Setting up a new life

One of the freedoms of retirement is getting to choose where to live

What makes a good place to retire? It’s one of the most basic questions people ask themselves when they start planning for retirement. It’s also one of the most crucial questions and one that, surprisingly, many people don’t give a lot of thought to.

If there was one perfect spot to match the needs of every retiree, deciding where to retire would be simple, but the reality is it’s really about personal preferences. One of the freedoms of retirement is getting to choose where to live, rather than being tied to a specific location due to previous work commitments.

Leaving major urban areas
New data from the Office for National Statistics has revealed that people of retirement age in England are leaving major urban areas and settling elsewhere. Using the data[1], this is a list of the Top Ten Retirement Migration Hotspots, where those aged over 65 are setting up a new life.

Dorset, Shropshire and Wiltshire are the English local authorities most likely to see an increase in the number of people aged over 65 moving in[2]. This corresponds with a broader trend of older people living in rural areas, by the coast or in areas of outstanding natural beauty.

Meanwhile, the local authorities that have seen older people leaving are more likely to be those in cities, with 87% of major urban areas experiencing net departures of those aged 65 years and over, as of June 2019. London saw the most departures (over 10,000), and boroughs within the city account for the majority of the top ten most exited areas, followed by Birmingham, Bristol and Manchester[3].

Driven by lifestyle considerations
In some cases, it is possible that financial reasons could play a role in people choosing to settle elsewhere. For instance, a homeowner aged over 65 choosing to sell the average property in Outer London (£424,200)[4] could receive a nest egg for their retirement if they were to buy the average property in Retirement Migration Hotspot Dorset (£324,707)[5], particularly with the recent changes to stamp duty rules.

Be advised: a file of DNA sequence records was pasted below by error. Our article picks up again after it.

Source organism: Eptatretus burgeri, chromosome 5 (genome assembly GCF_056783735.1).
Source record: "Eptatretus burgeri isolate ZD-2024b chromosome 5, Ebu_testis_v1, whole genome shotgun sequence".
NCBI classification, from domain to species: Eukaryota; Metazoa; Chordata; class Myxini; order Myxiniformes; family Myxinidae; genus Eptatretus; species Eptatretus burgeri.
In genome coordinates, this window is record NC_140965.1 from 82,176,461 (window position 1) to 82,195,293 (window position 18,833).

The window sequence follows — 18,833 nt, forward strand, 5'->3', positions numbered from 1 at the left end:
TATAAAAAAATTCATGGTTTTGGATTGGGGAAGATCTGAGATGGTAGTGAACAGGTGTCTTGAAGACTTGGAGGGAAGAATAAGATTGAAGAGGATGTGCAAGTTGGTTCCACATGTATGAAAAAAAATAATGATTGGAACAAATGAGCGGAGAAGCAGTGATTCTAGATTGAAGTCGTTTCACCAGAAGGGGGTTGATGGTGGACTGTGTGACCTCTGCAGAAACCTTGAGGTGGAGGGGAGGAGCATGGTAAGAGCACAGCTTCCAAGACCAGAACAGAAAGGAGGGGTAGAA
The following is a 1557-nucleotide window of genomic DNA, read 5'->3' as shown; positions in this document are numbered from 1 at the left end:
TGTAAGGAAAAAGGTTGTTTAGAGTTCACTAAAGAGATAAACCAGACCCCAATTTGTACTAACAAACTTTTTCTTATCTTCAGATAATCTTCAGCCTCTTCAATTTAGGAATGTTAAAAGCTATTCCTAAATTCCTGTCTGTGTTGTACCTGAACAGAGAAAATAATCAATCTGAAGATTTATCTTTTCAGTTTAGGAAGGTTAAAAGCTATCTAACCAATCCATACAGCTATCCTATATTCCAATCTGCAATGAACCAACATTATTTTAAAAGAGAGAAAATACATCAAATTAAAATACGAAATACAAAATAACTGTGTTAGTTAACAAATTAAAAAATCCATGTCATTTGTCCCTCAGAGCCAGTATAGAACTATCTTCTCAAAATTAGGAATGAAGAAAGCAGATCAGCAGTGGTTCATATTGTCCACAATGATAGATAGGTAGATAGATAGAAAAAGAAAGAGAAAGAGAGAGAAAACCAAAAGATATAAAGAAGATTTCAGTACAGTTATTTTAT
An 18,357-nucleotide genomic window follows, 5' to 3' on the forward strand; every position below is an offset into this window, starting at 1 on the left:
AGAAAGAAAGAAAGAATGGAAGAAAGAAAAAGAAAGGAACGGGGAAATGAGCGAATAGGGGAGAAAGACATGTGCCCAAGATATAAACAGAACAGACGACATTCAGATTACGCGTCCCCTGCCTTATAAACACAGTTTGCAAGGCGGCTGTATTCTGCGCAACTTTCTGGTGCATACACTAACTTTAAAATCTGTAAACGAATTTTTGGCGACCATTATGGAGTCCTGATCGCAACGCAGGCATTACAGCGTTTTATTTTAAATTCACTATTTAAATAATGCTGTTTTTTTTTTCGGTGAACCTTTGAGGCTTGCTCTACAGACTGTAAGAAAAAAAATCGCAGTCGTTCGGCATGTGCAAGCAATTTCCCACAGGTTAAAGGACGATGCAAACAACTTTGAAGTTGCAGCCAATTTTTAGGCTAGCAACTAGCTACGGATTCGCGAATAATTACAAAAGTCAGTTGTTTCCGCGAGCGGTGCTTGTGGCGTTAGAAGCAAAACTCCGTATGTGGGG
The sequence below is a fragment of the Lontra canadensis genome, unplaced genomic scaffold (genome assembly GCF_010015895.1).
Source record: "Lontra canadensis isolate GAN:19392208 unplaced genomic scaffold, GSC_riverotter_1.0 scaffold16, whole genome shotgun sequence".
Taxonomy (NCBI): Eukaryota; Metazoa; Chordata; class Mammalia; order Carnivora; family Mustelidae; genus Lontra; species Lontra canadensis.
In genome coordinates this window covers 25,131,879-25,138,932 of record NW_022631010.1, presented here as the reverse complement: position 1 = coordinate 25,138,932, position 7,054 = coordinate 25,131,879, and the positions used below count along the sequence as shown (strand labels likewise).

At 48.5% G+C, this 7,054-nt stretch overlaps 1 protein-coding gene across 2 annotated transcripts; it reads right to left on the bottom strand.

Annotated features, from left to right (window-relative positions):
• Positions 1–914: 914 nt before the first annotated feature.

However, these incidents of ‘townsizing’ – where someone frees up funds by buying a new property outside the city – are not necessarily universal. The average house price in Birmingham, for instance, is only £194,971 by comparison. This could indicate that people are also potentially driven by lifestyle considerations.

Living in a rural idyll or coastal retreat 
There are a number of reasons why retiring to a rural or coastal location can be attractive, even if someone has lived their entire life in a major urban area. In many cases, the cash from selling a city home can create a nest egg and help with retirement income.

People might also want to move for health reasons, particularly in light of the challenges presented by the coronavirus (COVID-19) crisis. However, for many people, the attraction will be the perceived slower pace and better quality of life. Living in a rural idyll or coastal retreat is also a long-term aspiration for many people, and retirement provides an opportunity to realise that dream.

Pros and cons of day-to-day living
If many different locations appeal to you, get out and see them. Starting years before retirement, visit places and then narrow down your choices to three or fewer. Spend a few weeks in each location to carefully weigh the pros and cons of day-to-day living.

Don’t spend all of your time near the hotel. Instead, go out and visit neighbourhoods to get a sense of the people and the overall community engagement. For those who have the means, buying a second home during your working years can offer a pre-retirement trial period.

Source data:
Opinium Research online interviews for Legal & General Retail Retirement
among a nationally representative panel of 2,004 over 50s from 15–18 May 2020.
cities-to-rural-and-coastal-areas – Section 7
from-major-cities-to-rural-and-coastal-areas – Section 7, Figure 3
from-major-cities-to-rural-and-coastal-areas – Section 7
housepriceindex/march2020#london-house-prices  – Section 5
[5]  –
Mean average of all ‘Dorset’ small areas (Source:

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